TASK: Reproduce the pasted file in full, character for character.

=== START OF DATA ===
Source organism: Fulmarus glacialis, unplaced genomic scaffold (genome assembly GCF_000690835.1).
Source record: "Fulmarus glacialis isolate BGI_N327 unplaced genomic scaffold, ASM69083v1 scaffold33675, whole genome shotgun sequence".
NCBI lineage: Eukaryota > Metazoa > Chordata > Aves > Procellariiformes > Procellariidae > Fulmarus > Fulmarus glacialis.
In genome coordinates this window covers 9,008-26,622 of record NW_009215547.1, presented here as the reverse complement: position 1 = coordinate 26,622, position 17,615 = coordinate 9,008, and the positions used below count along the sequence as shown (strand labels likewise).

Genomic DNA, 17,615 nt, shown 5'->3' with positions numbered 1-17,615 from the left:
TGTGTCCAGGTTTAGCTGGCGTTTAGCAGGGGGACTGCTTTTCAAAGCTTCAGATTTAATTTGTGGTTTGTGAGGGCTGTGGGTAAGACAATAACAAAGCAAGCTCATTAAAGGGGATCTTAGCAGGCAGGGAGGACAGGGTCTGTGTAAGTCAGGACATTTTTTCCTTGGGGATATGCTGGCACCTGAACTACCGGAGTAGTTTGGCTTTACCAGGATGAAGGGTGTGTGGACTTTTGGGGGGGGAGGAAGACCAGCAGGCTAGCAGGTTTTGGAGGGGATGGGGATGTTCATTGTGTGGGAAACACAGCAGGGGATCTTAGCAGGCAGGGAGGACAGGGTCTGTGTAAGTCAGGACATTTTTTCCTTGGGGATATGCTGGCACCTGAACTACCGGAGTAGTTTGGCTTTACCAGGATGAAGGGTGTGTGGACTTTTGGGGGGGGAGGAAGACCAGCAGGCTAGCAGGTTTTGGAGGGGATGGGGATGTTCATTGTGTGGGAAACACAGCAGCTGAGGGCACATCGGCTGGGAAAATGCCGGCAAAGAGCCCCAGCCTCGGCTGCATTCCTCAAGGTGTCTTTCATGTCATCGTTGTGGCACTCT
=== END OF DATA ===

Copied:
Source organism: Fulmarus glacialis, unplaced genomic scaffold (genome assembly GCF_000690835.1).
Source record: "Fulmarus glacialis isolate BGI_N327 unplaced genomic scaffold, ASM69083v1 scaffold33675, whole genome shotgun sequence".
NCBI lineage: Eukaryota > Metazoa > Chordata > Aves > Procellariiformes > Procellariidae > Fulmarus > Fulmarus glacialis.
In genome coordinates this window covers 9,008-26,622 of record NW_009215547.1, presented here as the reverse complement: position 1 = coordinate 26,622, position 17,615 = coordinate 9,008, and the positions used below count along the sequence as shown (strand labels likewise).

Genomic DNA, 17,615 nt, shown 5'->3' with positions numbered 1-17,615 from the left:
TGTGTCCAGGTTTAGCTGGCGTTTAGCAGGGGGACTGCTTTTCAAAGCTTCAGATTTAATTTGTGGTTTGTGAGGGCTGTGGGTAAGACAATAACAAAGCAAGCTCATTAAAGGGGATCTTAGCAGGCAGGGAGGACAGGGTCTGTGTAAGTCAGGACATTTTTTCCTTGGGGATATGCTGGCACCTGAACTACCGGAGTAGTTTGGCTTTACCAGGATGAAGGGTGTGTGGACTTTTGGGGGGGGAGGAAGACCAGCAGGCTAGCAGGTTTTGGAGGGGATGGGGATGTTCATTGTGTGGGAAACACAGCAGGGGATCTTAGCAGGCAGGGAGGACAGGGTCTGTGTAAGTCAGGACATTTTTTCCTTGGGGATATGCTGGCACCTGAACTACCGGAGTAGTTTGGCTTTACCAGGATGAAGGGTGTGTGGACTTTTGGGGGGGGAGGAAGACCAGCAGGCTAGCAGGTTTTGGAGGGGATGGGGATGTTCATTGTGTGGGAAACACAGCAGCTGAGGGCACATCGGCTGGGAAAATGCCGGCAAAGAGCCCCAGCCTCGGCTGCATTCCTCAAGGTGTCTTTCATGTCATCGTTGTGGCACTCT